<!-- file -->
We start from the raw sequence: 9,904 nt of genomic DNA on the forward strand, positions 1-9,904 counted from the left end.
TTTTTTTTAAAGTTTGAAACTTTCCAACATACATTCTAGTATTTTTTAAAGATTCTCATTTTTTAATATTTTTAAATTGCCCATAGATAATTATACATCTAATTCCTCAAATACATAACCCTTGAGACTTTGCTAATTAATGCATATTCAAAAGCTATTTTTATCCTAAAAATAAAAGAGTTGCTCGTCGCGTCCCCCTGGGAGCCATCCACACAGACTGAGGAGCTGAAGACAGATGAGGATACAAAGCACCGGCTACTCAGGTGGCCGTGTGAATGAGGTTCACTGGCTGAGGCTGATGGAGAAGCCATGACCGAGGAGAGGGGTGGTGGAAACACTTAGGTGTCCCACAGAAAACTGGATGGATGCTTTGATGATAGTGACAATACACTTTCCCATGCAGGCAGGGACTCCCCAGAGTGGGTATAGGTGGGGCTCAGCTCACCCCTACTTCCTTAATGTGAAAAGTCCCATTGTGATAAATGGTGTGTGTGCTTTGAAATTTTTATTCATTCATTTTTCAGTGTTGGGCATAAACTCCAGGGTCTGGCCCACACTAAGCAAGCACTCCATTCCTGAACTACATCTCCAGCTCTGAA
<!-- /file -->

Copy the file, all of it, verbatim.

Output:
We start from the raw sequence: 9,904 nt of genomic DNA on the forward strand, positions 1-9,904 counted from the left end.
TTTTTTTTAAAGTTTGAAACTTTCCAACATACATTCTAGTATTTTTTAAAGATTCTCATTTTTTAATATTTTTAAATTGCCCATAGATAATTATACATCTAATTCCTCAAATACATAACCCTTGAGACTTTGCTAATTAATGCATATTCAAAAGCTATTTTTATCCTAAAAATAAAAGAGTTGCTCGTCGCGTCCCCCTGGGAGCCATCCACACAGACTGAGGAGCTGAAGACAGATGAGGATACAAAGCACCGGCTACTCAGGTGGCCGTGTGAATGAGGTTCACTGGCTGAGGCTGATGGAGAAGCCATGACCGAGGAGAGGGGTGGTGGAAACACTTAGGTGTCCCACAGAAAACTGGATGGATGCTTTGATGATAGTGACAATACACTTTCCCATGCAGGCAGGGACTCCCCAGAGTGGGTATAGGTGGGGCTCAGCTCACCCCTACTTCCTTAATGTGAAAAGTCCCATTGTGATAAATGGTGTGTGTGCTTTGAAATTTTTATTCATTCATTTTTCAGTGTTGGGCATAAACTCCAGGGTCTGGCCCACACTAAGCAAGCACTCCATTCCTGAACTACATCTCCAGCTCTGAA